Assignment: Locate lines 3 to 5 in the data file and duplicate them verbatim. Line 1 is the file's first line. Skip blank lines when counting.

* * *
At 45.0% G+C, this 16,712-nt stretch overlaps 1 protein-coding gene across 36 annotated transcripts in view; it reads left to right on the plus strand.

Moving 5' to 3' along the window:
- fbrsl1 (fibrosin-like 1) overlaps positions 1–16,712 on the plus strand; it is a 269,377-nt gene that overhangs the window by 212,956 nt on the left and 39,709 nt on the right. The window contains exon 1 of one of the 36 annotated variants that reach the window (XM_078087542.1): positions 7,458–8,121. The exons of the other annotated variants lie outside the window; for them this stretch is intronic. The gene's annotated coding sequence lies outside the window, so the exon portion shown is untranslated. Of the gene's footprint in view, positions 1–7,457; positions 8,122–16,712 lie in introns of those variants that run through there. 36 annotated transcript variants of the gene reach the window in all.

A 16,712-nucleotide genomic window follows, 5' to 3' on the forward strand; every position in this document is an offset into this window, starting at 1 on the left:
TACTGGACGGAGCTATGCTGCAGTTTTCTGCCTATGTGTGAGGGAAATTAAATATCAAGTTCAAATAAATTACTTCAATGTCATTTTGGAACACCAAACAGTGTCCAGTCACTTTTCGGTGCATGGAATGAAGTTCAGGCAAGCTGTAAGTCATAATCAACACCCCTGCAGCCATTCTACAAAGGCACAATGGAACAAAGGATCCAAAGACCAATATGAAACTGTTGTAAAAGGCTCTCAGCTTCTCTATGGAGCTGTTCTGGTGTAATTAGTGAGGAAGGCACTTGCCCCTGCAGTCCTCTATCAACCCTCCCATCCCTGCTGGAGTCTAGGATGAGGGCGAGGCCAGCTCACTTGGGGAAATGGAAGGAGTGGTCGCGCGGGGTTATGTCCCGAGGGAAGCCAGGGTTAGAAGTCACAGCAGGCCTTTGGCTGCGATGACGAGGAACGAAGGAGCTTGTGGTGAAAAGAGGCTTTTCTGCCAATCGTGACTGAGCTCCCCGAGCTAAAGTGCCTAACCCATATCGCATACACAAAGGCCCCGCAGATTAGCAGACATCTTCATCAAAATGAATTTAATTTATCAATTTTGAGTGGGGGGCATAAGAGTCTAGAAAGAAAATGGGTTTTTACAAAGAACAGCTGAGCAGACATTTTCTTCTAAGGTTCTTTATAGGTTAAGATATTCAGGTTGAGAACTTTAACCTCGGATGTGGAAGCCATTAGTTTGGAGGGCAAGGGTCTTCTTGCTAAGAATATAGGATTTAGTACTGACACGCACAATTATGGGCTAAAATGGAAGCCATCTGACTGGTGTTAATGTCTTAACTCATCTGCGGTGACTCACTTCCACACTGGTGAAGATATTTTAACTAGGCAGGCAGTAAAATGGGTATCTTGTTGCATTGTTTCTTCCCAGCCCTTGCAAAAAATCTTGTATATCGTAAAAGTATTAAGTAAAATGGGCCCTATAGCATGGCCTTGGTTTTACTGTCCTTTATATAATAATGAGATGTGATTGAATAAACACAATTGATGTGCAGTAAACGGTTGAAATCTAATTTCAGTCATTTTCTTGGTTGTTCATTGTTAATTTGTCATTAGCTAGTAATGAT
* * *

- fbrsl1 (fibrosin-like 1) overlaps positions 1–16,712 on the plus strand; it is a 269,377-nt gene that overhangs the window by 212,956 nt on the left and 39,709 nt on the right. The window contains exon 1 of one of the 36 annotated variants that reach the window (XM_078087542.1): positions 7,458–8,121. The exons of the other annotated variants lie outside the window; for them this stretch is intronic. The gene's annotated coding sequence lies outside the window, so the exon portion shown is untranslated. Of the gene's footprint in view, positions 1–7,457; positions 8,122–16,712 lie in introns of those variants that run through there. 36 annotated transcript variants of the gene reach the window in all.

A 16,712-nucleotide genomic window follows, 5' to 3' on the forward strand; every position in this document is an offset into this window, starting at 1 on the left:
TACTGGACGGAGCTATGCTGCAGTTTTCTGCCTATGTGTGAGGGAAATTAAATATCAAGTTCAAATAAATTACTTCAATGTCATTTTGGAACACCAAACAGTGTCCAGTCACTTTTCGGTGCATGGAATGAAGTTCAGGCAAGCTGTAAGTCATAATCAACACCCCTGCAGCCATTCTACAAAGGCACAATGGAACAAAGGATCCAAAGACCAATATGAAACTGTTGTAAAAGGCTCTCAGCTTCTCTATGGAGCTGTTCTGGTGTAATTAGTGAGGAAGGCACTTGCCCCTGCAGTCCTCTATCAACCCTCCCATCCCTGCTGGAGTCTAGGATGAGGGCGAGGCCAGCTCACTTGGGGAAATGGAAGGAGTGGTCGCGCGGGGTTATGTCCCGAGGGAAGCCAGGGTTAGAAGTCACAGCAGGCCTTTGGCTGCGATGACGAGGAACGAAGGAGCTTGTGGTGAAAAGAGGCTTTTCTGCCAATCGTGACTGAGCTCCCCGAGCTAAAGTGCCTAACCCATATCGCATACACAAAGGCCCCGCAGATTAGCAGACATCTTCATCAAAATGAATTTAATTTATCAATTTTGAGTGGGGGGCATAAGAGTCTAGAAAGAAAATGGGTTTTTACAAAGAACAGCTGAGCAGACATTTTCTTCTAAGGTTCTTTATAGGTTAAGATATTCAGGTTGAGAACTTTAACCTCGGATGTGGAAGCCATTAGTTTGGAGGGCAAGGGTCTTCTTGCTAAGAATATAGGATTTAGTACTGACACGCACAATTATGGGCTAAAATGGAAGCCATCTGACTGGTGTTAATGTCTTAACTCATCTGCGGTGACTCACTTCCACACTGGTGAAGATATTTTAACTAGGCAGGCAGTAAAATGGGTATCTTGTTGCATTGTTTCTTCCCAGCCCTTGCAAAAAATCTTGTATATCGTAAAAGTATTAAGTAAAATGGGCCCTATAGCATGGCCTTGGTTTTACTGTCCTTTATATAATAATGAGATGTGATTGAATAAACACAATTGATGTGCAGTAAACGGTTGAAATCTAATTTCAGTCATTTTCTTGGTTGTTCATTGTTAATTTGTCATTAGCTAGTAATGAT